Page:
A supercontinuum source is ideal as a replacement for a bank of multiple single-wavelength lasers in a device like a spectrometer. PicoQuant has developed its Solea supercontinuum white light laser source, with a spectral range of 480 to 700nm, for just such an application. ‘One of PicoQuant’s main markets is spectroscopy,’ explains Uwe Ortmann, head of sales and marketing at the company. ‘In the past, we worked with single wavelength diode lasers. If you want to change from one excitation to another, you have to change the laser heads. We have customers that buy 10 to 15 laser heads to cover the whole spectrum, which then becomes clumsy to change wavelengths. In these cases there is a demand for a supercontinuum laser that’s integrated into our software architecture and whereby the beam is tuneable over a wide range of wavelengths.’
PicoQuant provides picosecond pulsed lasers based on diode lasers. Its supercontinuum laser is also based on diode laser technology, which allows it to be triggered electronically and synchronised with other fixed pulse rate lasers.
To replace mid-power conventional laser systems requires a relatively high-power supercontinuum source to cover all the wavelengths after filtering. For example, flow cytometry systems might have up to eight lasers at 100mW average power, so to replace each of these the broadband source has to be reasonably high-power.
Hodder says that one of Fianium’s areas of development is in terms of power scaling. Fianium’s current range of products runs from 200mW, which might be used for general-purpose spectroscopy applications, to a 10W system. ‘We are working on a 25W system, which is still in the R&D phase,’ he says, ‘and want to potentially increase that to several hundred watts in the future.’
The other area for high-power supercontinuum sources is in military and sensing applications, particularly for operating over long distances. In hyperspectral imaging, for example, a supercontinuum laser can be used to build up information at any wavelength. The light can be filtered at the emission side, or some systems will collect the whole light emission into a spectrometer and build up a mass of spectral information and then pick the relevant data from it.
There is also potential for the lasers to replace light sources from different pieces of apparatus in, say, the medical field, by basing it all on a supercontinuum laser. Imam at NKT describes, as an example, the diagnostic equipment used in ophthalmology: ‘OCT based on specific wavelengths of light is used to generate cross-sectional images of the retina; there are other imaging techniques used to examine the eye based on other wavelengths of light; and clinicians might also want to probe the eye with spectroscopy which uses yet further wavelengths.’ The tests are run on three different pieces of equipment using three different laser technologies. ‘A supercontinuum source incorporates all those wavelengths in one box and potentially clinicians could have one instrument based on a supercontinuum laser to carry out all these tests,’ he says.
Imam adds: ‘A supercontinuum source may not have the highest performance in OCT, retinal imaging or spectroscopy, but it can do all of them to a level of quality that if you put these three methods together you get more information than from each of the individual instruments on their own.’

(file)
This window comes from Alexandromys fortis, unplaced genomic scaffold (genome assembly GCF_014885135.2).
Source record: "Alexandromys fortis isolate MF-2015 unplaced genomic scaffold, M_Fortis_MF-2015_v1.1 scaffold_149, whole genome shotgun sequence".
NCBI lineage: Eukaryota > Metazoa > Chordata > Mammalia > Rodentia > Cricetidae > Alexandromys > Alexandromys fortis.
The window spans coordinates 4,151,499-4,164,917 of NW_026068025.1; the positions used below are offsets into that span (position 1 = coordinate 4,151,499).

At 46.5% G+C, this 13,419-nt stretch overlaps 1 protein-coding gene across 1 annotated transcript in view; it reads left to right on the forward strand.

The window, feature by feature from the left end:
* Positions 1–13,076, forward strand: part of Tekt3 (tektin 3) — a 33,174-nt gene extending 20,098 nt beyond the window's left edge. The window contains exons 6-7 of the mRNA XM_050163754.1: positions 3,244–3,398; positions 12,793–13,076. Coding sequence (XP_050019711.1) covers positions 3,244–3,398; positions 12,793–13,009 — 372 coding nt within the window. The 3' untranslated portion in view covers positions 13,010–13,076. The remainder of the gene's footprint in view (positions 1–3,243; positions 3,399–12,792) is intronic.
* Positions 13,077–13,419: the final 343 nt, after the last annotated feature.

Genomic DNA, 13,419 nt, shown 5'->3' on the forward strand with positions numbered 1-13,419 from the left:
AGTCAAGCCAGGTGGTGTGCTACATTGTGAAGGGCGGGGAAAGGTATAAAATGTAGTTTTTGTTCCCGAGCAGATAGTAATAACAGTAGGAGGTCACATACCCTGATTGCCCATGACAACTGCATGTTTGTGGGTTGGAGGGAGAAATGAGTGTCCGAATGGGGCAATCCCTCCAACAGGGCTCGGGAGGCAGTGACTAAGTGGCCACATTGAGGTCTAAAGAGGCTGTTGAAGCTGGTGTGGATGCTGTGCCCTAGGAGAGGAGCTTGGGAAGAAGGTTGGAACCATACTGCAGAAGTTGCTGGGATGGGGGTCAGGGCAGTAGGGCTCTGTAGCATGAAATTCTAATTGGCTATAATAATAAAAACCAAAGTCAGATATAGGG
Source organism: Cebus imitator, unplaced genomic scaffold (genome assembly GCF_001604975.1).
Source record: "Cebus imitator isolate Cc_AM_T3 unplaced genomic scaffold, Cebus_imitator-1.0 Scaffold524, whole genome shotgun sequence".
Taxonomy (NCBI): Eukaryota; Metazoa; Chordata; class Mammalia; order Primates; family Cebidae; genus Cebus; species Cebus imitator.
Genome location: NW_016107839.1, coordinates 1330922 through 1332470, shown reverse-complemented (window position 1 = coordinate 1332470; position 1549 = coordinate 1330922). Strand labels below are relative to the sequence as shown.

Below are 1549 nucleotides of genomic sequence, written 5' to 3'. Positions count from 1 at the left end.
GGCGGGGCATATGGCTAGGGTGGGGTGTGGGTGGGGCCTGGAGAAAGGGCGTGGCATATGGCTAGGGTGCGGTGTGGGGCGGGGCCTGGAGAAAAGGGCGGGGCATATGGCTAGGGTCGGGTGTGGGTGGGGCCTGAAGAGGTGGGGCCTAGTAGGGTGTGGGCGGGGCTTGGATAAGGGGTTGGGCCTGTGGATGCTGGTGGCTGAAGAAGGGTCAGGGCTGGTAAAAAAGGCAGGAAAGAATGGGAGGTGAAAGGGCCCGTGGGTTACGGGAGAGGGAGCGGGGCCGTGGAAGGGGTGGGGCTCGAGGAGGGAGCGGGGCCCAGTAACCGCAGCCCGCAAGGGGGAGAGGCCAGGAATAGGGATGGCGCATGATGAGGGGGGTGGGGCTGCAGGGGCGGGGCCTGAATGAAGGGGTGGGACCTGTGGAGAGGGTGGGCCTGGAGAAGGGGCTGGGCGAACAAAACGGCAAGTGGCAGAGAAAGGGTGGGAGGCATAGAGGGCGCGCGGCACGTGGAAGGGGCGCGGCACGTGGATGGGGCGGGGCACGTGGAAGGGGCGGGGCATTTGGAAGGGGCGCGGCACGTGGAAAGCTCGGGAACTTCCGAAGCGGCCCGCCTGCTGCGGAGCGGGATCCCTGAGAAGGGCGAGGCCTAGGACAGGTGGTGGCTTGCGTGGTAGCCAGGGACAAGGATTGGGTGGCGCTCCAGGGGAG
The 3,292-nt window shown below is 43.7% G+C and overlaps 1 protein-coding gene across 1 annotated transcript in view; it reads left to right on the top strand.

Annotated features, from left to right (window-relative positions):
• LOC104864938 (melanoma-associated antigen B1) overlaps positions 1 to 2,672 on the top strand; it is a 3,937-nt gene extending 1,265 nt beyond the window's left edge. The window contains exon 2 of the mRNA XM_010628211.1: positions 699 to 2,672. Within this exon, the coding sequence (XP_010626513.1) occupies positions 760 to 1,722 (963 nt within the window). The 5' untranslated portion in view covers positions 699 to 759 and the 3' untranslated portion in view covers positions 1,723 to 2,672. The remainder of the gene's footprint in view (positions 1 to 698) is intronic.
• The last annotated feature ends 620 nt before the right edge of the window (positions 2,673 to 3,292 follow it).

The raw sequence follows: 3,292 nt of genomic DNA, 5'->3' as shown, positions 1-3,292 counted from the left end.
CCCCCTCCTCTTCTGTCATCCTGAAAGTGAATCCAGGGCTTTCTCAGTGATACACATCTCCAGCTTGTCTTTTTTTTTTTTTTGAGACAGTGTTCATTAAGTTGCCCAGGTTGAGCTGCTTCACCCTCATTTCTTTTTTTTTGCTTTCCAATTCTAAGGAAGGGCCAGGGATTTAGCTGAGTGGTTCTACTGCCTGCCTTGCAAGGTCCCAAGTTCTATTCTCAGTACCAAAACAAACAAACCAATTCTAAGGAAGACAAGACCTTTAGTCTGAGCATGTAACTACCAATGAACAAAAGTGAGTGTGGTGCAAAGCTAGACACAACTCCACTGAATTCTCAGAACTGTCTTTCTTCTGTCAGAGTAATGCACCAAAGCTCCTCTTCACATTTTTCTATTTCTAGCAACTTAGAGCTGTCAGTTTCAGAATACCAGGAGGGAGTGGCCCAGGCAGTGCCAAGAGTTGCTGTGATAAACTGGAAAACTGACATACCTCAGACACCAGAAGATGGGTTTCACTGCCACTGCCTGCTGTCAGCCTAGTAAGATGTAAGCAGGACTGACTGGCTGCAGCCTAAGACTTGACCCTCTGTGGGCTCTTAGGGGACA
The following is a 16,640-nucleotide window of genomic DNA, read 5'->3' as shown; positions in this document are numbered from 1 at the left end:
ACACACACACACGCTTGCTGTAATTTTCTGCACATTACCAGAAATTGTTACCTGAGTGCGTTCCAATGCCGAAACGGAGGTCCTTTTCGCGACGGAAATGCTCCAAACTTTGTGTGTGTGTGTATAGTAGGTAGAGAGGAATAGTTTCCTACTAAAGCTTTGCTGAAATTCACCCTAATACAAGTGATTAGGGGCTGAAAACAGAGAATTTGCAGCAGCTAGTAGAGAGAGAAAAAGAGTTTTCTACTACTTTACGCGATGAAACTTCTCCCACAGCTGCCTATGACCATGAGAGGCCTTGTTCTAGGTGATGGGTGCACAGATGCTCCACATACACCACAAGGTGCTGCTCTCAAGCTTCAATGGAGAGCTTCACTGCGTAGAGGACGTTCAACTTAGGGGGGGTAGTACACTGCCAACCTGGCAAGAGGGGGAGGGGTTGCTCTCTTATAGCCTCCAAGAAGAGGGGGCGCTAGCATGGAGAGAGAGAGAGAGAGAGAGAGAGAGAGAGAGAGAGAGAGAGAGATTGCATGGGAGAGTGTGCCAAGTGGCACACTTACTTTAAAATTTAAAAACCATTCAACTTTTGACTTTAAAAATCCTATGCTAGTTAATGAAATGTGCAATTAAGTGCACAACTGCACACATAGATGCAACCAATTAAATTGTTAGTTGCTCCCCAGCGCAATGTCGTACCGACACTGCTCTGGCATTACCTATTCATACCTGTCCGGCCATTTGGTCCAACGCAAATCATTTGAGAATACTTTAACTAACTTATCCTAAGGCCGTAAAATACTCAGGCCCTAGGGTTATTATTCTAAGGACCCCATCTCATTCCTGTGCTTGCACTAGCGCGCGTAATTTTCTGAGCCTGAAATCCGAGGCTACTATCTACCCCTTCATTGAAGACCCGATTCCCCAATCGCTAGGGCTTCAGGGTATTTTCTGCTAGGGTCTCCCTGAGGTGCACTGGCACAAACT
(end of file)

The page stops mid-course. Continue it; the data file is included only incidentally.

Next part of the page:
Supercontinuum sources are typically based on picosecond or femtosecond pulsed lasers, but French firm Leukos has developed microchip and diode laser-based sources that have around 500ps up to 4ns pulse widths. ‘The advantage of a longer pulse width is that it provides higher energy than short picosecond pulses,’ says Karine Weck, director of sales. Leukos’ microchip-based lasers deliver more than 3µJ per pulse and operate down to 320nm. ‘There are a lot of applications that don’t require a lot of power but where high energy is beneficial,’ she says.
Weck says that CARS (coherent anti-Stokes Raman scattering) microscopy, for example, could benefit from nanosecond pulse durations (the technique usually uses femtosecond lasers). ‘We have demonstrated a CARS supercontinuum system based on nanosecond pulses, which offers dual output in a compact profitable configuration,’ she states.
Leukos uses several technologies for the seed laser, including microchip lasers, diode lasers and fibre lasers. Its supercontinuum sources based on diode laser technology can reach up to 2W output power, while its mode-locked fibre supercontinuum laser provide up to 6W of power.
Extending the wavelength range and increasing the output power, as well as reducing the cost of these systems, will ultimately make supercontinuum sources applicable for use in more areas. Imam also states that reliability is an important issue, and he says that NKT Photonics’ main motivation is to provide supercontinuum light sources that are reliable and high-performance with a long lifetime. Subjecting the fibres to too much peak power, for instance, can cause them to degrade and shorten their lifetime. However, supercontinuum sources are now robust enough to be used in industrial applications and, by providing broadband spectral coverage, can reduce the complexity of a system by replacing a number of single-wavelength lasers, or give high brightness illumination as a replacement for LEDs.